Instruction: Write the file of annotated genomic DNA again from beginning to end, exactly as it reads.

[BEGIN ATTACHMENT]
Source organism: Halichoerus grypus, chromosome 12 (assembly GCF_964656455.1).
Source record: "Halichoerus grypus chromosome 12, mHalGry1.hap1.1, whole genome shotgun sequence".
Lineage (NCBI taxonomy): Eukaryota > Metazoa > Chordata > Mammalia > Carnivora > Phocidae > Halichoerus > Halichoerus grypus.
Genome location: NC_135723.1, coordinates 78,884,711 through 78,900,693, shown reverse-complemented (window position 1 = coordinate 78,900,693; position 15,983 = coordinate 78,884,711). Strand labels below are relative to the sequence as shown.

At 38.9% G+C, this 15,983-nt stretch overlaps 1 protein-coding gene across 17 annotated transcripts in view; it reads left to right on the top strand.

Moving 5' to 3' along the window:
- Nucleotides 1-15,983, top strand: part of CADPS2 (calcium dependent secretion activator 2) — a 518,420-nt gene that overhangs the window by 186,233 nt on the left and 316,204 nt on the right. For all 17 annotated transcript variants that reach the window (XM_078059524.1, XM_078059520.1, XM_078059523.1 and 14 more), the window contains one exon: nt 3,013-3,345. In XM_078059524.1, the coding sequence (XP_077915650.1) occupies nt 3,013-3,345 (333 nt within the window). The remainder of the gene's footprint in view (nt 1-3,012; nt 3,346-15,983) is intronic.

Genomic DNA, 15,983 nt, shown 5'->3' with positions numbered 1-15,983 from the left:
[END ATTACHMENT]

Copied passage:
Source organism: Halichoerus grypus, chromosome 12 (assembly GCF_964656455.1).
Source record: "Halichoerus grypus chromosome 12, mHalGry1.hap1.1, whole genome shotgun sequence".
Lineage (NCBI taxonomy): Eukaryota > Metazoa > Chordata > Mammalia > Carnivora > Phocidae > Halichoerus > Halichoerus grypus.
Genome location: NC_135723.1, coordinates 78,884,711 through 78,900,693, shown reverse-complemented (window position 1 = coordinate 78,900,693; position 15,983 = coordinate 78,884,711). Strand labels below are relative to the sequence as shown.

At 38.9% G+C, this 15,983-nt stretch overlaps 1 protein-coding gene across 17 annotated transcripts in view; it reads left to right on the top strand.

Moving 5' to 3' along the window:
- Nucleotides 1-15,983, top strand: part of CADPS2 (calcium dependent secretion activator 2) — a 518,420-nt gene that overhangs the window by 186,233 nt on the left and 316,204 nt on the right. For all 17 annotated transcript variants that reach the window (XM_078059524.1, XM_078059520.1, XM_078059523.1 and 14 more), the window contains one exon: nt 3,013-3,345. In XM_078059524.1, the coding sequence (XP_077915650.1) occupies nt 3,013-3,345 (333 nt within the window). The remainder of the gene's footprint in view (nt 1-3,012; nt 3,346-15,983) is intronic.

Genomic DNA, 15,983 nt, shown 5'->3' with positions numbered 1-15,983 from the left: